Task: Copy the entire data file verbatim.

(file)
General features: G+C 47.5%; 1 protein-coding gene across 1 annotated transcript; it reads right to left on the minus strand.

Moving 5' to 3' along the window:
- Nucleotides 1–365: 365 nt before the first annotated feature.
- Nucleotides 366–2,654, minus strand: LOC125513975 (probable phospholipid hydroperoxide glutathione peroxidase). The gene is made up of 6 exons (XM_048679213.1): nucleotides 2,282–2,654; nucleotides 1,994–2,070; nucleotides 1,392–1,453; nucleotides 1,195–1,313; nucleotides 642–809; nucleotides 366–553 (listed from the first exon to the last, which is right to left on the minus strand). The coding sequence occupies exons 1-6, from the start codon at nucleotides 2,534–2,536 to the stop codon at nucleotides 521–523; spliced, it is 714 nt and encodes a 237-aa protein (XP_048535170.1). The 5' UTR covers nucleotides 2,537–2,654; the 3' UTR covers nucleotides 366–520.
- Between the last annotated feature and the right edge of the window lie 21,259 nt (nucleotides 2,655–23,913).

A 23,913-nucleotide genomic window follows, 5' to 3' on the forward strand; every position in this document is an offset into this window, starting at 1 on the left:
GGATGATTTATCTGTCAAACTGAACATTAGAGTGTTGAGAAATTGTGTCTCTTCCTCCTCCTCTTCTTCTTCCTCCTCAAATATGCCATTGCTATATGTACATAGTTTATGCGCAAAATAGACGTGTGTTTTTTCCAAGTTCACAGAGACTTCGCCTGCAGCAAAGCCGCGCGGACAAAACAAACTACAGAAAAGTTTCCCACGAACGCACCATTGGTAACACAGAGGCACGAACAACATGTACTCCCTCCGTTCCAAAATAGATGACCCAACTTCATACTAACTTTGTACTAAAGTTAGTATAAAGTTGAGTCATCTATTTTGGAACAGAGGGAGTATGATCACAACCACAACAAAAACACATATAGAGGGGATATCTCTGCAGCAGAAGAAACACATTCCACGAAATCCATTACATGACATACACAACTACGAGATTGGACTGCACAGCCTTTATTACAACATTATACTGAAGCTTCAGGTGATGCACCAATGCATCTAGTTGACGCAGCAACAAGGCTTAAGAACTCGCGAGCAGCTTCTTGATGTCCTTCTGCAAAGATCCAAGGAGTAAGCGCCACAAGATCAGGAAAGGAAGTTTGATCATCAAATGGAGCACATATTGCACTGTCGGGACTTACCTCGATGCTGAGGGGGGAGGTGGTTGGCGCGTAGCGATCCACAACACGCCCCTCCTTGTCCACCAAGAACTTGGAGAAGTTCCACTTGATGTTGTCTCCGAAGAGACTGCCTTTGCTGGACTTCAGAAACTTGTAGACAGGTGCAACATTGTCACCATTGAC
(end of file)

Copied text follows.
General features: G+C 47.5%; 1 protein-coding gene across 1 annotated transcript; it reads right to left on the minus strand.

Moving 5' to 3' along the window:
- Nucleotides 1–365: 365 nt before the first annotated feature.
- Nucleotides 366–2,654, minus strand: LOC125513975 (probable phospholipid hydroperoxide glutathione peroxidase). The gene is made up of 6 exons (XM_048679213.1): nucleotides 2,282–2,654; nucleotides 1,994–2,070; nucleotides 1,392–1,453; nucleotides 1,195–1,313; nucleotides 642–809; nucleotides 366–553 (listed from the first exon to the last, which is right to left on the minus strand). The coding sequence occupies exons 1-6, from the start codon at nucleotides 2,534–2,536 to the stop codon at nucleotides 521–523; spliced, it is 714 nt and encodes a 237-aa protein (XP_048535170.1). The 5' UTR covers nucleotides 2,537–2,654; the 3' UTR covers nucleotides 366–520.
- Between the last annotated feature and the right edge of the window lie 21,259 nt (nucleotides 2,655–23,913).

A 23,913-nucleotide genomic window follows, 5' to 3' on the forward strand; every position in this document is an offset into this window, starting at 1 on the left:
GGATGATTTATCTGTCAAACTGAACATTAGAGTGTTGAGAAATTGTGTCTCTTCCTCCTCCTCTTCTTCTTCCTCCTCAAATATGCCATTGCTATATGTACATAGTTTATGCGCAAAATAGACGTGTGTTTTTTCCAAGTTCACAGAGACTTCGCCTGCAGCAAAGCCGCGCGGACAAAACAAACTACAGAAAAGTTTCCCACGAACGCACCATTGGTAACACAGAGGCACGAACAACATGTACTCCCTCCGTTCCAAAATAGATGACCCAACTTCATACTAACTTTGTACTAAAGTTAGTATAAAGTTGAGTCATCTATTTTGGAACAGAGGGAGTATGATCACAACCACAACAAAAACACATATAGAGGGGATATCTCTGCAGCAGAAGAAACACATTCCACGAAATCCATTACATGACATACACAACTACGAGATTGGACTGCACAGCCTTTATTACAACATTATACTGAAGCTTCAGGTGATGCACCAATGCATCTAGTTGACGCAGCAACAAGGCTTAAGAACTCGCGAGCAGCTTCTTGATGTCCTTCTGCAAAGATCCAAGGAGTAAGCGCCACAAGATCAGGAAAGGAAGTTTGATCATCAAATGGAGCACATATTGCACTGTCGGGACTTACCTCGATGCTGAGGGGGGAGGTGGTTGGCGCGTAGCGATCCACAACACGCCCCTCCTTGTCCACCAAGAACTTGGAGAAGTTCCACTTGATGTTGTCTCCGAAGAGACTGCCTTTGCTGGACTTCAGAAACTTGTAGACAGGTGCAACATTGTCACCATTGAC